Earlier this month, Pope Francis made a historic visit to Iraq, the first pope in the history of the Catholic Church to do so. During his trip, which lasted from March 5th to 8th, Pope Francis visited several cities across Iraq preaching a message of peace and co-existence and urging for Iraq’s Muslim majority to embrace and protect the country’s Christian minority.
In the words of Pope Francis, “Iraq has suffered the disastrous effects of wars, the scourge of terrorism and sectarian conflicts often grounded in a fundamentalism, incapable of accepting the peaceful coexistence of different ethnic and religious groups.” Iraqi religious minorities have often been mistreated. After the United States’ invasion of Iraq, in 2003, the power vacuum led to a civil war that was the perfect environment for the emergence of the Islamic State (ISIS) terrorists and targeting Christians and other religious minorities.
ISIS terrorists sought to create a homogenous Islamic state through the religious cleansing of the non-Muslim citizens. In the process, they killed and expelled thousands of Iraqi Christians from the northern areas of Mosul and the Nineveh Plains. They, also, killed and enslaved several Yazidi communities and defaced their places of worship. In the first two decades of the 21st century, the population of the Iraqi Christian community has dropped from 1.5 million to around 300,000 citizens, as hundreds of thousands are either being killed or fleeing the country to escape violence. The Yazidi community has been similarly decimated. Even though ISIS was declared defeated in 2017, they are still active in some regions, up till today. Additionally, Iraq still represents a battleground for international conflicts, such as the ongoing war between the U.S. and Iran.
In fact, the violence that Pope Francis came to Iraq to address, almost prevented the historic trip from happening. Only a week before the pope left, there was a rocket attack at Al Assad air base in Iraq, which hosts US troops as part of a multinational coalition assisting in fighting what remains of ISIS. The attack is suspected to have been carried out by Shi’a militias supported by Iran. A month before that, a suicide bombing by ISIS in Baghdad killed 32 people.
Perhaps the most noteworthy part of Pope Francis’ visit is a meeting he had with Grand Ayatollah Ali al-Sistani, one of the most senior leaders in Shi’a Islam. Al-Sistani has long been a voice for peace and unity amongst all Iraqi citizens, not just the Shi’a majority, calling for restraint from sectarian violence in 2003 and inspiring religious and ethnic groups to join forces against ISIS in a fatwa issued in 2014. After their meeting, al-Sistani’s office released a statement that “affirmed his concern that Christian citizens should live like all Iraqis in peace and security, and with enjoying their full constitutional rights.”
Other visits during the trip included the ancient city Ur, which holds significance in the Christian, Jewish, and Muslim cultures. Ur is the birth place of Abraham, the father of all the prophets. The pope used the city’s historic significance to breakdown ideas of Judeo-Christian and Islamic civilizations being in conflict. He, also, visited the northern Syrian cities of Mosul and Qaraqosh where he visited Iraqi Christian sites that had been attacked and defaced by ISIS.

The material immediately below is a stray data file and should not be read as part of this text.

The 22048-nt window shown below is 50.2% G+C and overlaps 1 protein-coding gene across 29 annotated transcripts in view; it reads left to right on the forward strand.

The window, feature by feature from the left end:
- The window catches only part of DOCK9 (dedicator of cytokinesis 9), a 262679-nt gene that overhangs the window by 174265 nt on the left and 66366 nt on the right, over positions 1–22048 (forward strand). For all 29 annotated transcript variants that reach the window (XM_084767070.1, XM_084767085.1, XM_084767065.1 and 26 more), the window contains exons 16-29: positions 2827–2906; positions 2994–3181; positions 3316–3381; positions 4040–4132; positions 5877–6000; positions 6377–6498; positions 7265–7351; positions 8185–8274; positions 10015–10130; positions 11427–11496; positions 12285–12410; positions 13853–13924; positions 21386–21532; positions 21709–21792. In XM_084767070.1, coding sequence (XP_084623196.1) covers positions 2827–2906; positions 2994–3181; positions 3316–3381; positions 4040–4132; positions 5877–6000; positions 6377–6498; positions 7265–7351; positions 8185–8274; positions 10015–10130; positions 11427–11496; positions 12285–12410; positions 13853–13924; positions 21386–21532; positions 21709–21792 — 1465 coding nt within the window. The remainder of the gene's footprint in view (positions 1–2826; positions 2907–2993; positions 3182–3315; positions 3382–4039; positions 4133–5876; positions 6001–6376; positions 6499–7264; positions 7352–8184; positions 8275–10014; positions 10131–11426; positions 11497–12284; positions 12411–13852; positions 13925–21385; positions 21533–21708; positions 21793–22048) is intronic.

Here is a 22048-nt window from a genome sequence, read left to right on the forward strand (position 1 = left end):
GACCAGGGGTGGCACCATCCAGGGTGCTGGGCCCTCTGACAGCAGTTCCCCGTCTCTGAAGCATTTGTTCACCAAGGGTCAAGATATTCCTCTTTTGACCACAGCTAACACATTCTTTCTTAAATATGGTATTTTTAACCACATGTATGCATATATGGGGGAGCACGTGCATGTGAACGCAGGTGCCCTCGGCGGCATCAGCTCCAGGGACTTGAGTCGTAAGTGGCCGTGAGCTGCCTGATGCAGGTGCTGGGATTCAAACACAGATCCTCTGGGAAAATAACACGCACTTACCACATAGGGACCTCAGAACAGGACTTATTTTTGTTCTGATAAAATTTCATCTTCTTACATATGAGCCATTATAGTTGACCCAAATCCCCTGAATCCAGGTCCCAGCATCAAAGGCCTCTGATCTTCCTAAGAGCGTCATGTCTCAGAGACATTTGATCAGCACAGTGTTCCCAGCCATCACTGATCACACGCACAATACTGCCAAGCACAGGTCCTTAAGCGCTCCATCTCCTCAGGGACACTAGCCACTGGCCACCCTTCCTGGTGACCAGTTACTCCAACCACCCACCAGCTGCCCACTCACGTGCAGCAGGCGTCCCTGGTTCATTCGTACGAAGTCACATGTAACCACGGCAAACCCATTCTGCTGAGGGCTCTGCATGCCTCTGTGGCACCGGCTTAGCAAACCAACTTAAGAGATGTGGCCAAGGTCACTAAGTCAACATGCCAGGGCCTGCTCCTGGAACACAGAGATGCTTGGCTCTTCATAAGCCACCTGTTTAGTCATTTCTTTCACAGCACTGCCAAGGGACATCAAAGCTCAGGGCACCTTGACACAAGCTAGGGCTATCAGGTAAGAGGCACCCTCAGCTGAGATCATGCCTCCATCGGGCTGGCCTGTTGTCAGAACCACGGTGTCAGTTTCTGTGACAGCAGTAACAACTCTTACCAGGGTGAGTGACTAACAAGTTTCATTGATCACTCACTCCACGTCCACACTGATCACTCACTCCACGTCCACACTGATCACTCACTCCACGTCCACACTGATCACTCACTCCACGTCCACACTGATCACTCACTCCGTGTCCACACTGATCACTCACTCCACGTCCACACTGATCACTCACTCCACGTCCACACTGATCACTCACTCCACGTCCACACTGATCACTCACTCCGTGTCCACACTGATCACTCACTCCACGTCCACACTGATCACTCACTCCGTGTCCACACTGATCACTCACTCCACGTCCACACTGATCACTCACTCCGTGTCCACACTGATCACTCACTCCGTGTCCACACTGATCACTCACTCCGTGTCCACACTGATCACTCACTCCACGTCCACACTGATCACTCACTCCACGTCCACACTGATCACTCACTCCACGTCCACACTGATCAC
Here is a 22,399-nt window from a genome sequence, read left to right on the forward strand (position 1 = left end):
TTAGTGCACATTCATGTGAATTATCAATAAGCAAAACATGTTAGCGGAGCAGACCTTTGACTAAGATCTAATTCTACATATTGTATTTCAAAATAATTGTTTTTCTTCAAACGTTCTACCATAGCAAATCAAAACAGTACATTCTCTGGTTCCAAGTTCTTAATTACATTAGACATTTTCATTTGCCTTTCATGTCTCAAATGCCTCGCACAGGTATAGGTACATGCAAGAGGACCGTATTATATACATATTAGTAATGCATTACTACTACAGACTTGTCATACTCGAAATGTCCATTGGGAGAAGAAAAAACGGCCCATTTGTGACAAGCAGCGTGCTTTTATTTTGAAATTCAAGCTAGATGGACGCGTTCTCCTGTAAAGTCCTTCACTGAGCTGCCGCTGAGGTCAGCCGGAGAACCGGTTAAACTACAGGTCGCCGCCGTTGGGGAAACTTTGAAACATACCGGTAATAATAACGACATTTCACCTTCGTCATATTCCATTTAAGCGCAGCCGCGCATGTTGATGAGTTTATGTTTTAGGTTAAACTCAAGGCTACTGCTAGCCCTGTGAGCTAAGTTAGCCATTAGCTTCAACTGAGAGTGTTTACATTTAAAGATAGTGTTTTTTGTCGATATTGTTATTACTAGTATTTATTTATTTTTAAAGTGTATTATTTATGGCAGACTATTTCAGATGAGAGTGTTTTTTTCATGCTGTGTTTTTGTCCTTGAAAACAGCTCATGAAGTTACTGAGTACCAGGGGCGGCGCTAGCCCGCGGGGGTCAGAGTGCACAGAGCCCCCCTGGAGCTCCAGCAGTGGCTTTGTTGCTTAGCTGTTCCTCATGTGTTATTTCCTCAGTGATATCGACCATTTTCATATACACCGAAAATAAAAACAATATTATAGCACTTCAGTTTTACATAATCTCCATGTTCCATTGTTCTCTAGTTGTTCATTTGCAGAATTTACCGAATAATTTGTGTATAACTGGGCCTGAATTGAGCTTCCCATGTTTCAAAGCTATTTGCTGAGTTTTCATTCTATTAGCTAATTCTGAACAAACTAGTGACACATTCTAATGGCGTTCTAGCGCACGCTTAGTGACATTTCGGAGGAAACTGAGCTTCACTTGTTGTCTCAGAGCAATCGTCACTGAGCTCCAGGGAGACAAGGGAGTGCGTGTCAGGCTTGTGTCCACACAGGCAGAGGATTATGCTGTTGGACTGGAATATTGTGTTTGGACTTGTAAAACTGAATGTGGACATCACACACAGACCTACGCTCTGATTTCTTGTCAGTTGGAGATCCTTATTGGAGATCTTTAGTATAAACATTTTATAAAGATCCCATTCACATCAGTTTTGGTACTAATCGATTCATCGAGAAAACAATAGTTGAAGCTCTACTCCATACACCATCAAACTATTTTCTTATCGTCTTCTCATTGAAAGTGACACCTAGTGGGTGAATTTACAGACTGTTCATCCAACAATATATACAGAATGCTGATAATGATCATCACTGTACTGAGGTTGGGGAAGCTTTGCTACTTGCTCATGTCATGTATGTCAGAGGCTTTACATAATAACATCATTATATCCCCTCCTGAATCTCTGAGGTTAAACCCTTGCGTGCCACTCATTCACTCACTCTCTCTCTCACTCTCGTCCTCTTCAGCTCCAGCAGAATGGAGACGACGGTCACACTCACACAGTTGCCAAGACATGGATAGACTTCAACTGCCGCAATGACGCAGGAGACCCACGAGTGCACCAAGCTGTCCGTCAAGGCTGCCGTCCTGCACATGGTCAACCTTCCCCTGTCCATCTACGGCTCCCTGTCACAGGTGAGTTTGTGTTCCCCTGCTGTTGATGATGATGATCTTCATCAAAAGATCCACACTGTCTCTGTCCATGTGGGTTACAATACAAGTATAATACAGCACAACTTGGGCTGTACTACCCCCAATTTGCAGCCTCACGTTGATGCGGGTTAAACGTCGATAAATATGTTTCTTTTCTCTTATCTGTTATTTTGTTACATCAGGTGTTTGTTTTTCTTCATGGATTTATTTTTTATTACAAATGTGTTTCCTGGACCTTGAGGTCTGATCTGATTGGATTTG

While the visit is a symbolic gesture more than anything else, Brookings Institute research fellow Marsin Alshamary says that for many “that is more than enough” for these communities for which the honor of being recognized and valued by the pope from his visit is a source of great joy. However, as others such as Al Jazeera’s Ibrahim Al-Marashi recognize interfaith dialogue can only go so far to help religious minorities and the true path to recovery requires “providing physical and economic security for their communities which cannot happen while the Iraqi state continues to experience instability and its cohesion is constantly undermined by foreign forces.”
Of course, the effort to help rebuild the devastated communities of these Iraqi religious minorities cannot happen through symbolic meetings. But this meeting has the potential to put more formal forces of good into action. Washington Post reporter Ishaan Tharoor wrote that for the Iraqis he spoke to “the pope commands a moral authority that perhaps no secular Western leader” can equal, especially those who have contributed to instability in the Middle East. In this sense, perhaps the pope’s visit to the country alongside the support of a great Shi’a leader like al-Sistani is enough to create local provision amongst Iraqi Muslims to support fellow Iraqis belonging to religious minority groups, and help them flourish together.
There is even some chance that the visit may have an impact on some of the foreign forces, which continue to cause problems for Iraqis, in general. The White House put out a statement from President Joe Biden congratulating the Iraqi government and people for the success of the pope’s visit and spoke highly of the pope’s message. There is also a hope that the peaceful engagement between Christian and Shi’a leaders in Iraq will send a message to more hardline Ayatollahs in Iran. While I doubt that this visit will be the thing to stop conflict between the U.S. and Iran, at the very least it does bring global attention to these communities of religious communities which may cause either side to think twice about using Iraq as a proxy for their conflict, for fear of international backlash.